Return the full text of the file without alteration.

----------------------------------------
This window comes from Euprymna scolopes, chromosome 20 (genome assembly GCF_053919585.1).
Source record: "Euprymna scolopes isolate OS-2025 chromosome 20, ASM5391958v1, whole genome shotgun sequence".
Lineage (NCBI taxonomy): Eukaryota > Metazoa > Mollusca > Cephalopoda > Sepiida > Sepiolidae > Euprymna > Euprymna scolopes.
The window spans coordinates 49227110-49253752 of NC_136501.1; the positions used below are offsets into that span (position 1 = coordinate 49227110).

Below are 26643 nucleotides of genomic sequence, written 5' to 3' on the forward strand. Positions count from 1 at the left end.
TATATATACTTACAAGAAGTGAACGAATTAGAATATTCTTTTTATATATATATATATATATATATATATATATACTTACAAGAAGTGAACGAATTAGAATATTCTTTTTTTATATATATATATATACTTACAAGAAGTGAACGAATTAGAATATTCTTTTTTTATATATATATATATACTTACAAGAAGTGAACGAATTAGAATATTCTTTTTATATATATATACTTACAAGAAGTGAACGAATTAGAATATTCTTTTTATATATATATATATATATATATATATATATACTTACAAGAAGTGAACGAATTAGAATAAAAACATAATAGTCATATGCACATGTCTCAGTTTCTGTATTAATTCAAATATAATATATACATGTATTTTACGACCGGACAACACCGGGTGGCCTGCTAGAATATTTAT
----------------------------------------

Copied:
This window comes from Euprymna scolopes, chromosome 20 (genome assembly GCF_053919585.1).
Source record: "Euprymna scolopes isolate OS-2025 chromosome 20, ASM5391958v1, whole genome shotgun sequence".
Lineage (NCBI taxonomy): Eukaryota > Metazoa > Mollusca > Cephalopoda > Sepiida > Sepiolidae > Euprymna > Euprymna scolopes.
The window spans coordinates 49227110-49253752 of NC_136501.1; the positions used below are offsets into that span (position 1 = coordinate 49227110).

Below are 26643 nucleotides of genomic sequence, written 5' to 3' on the forward strand. Positions count from 1 at the left end.
TATATATACTTACAAGAAGTGAACGAATTAGAATATTCTTTTTATATATATATATATATATATATATATATATACTTACAAGAAGTGAACGAATTAGAATATTCTTTTTTTATATATATATATATACTTACAAGAAGTGAACGAATTAGAATATTCTTTTTTTATATATATATATATACTTACAAGAAGTGAACGAATTAGAATATTCTTTTTATATATATATACTTACAAGAAGTGAACGAATTAGAATATTCTTTTTATATATATATATATATATATATATATATATACTTACAAGAAGTGAACGAATTAGAATAAAAACATAATAGTCATATGCACATGTCTCAGTTTCTGTATTAATTCAAATATAATATATACATGTATTTTACGACCGGACAACACCGGGTGGCCTGCTAGAATATTTAT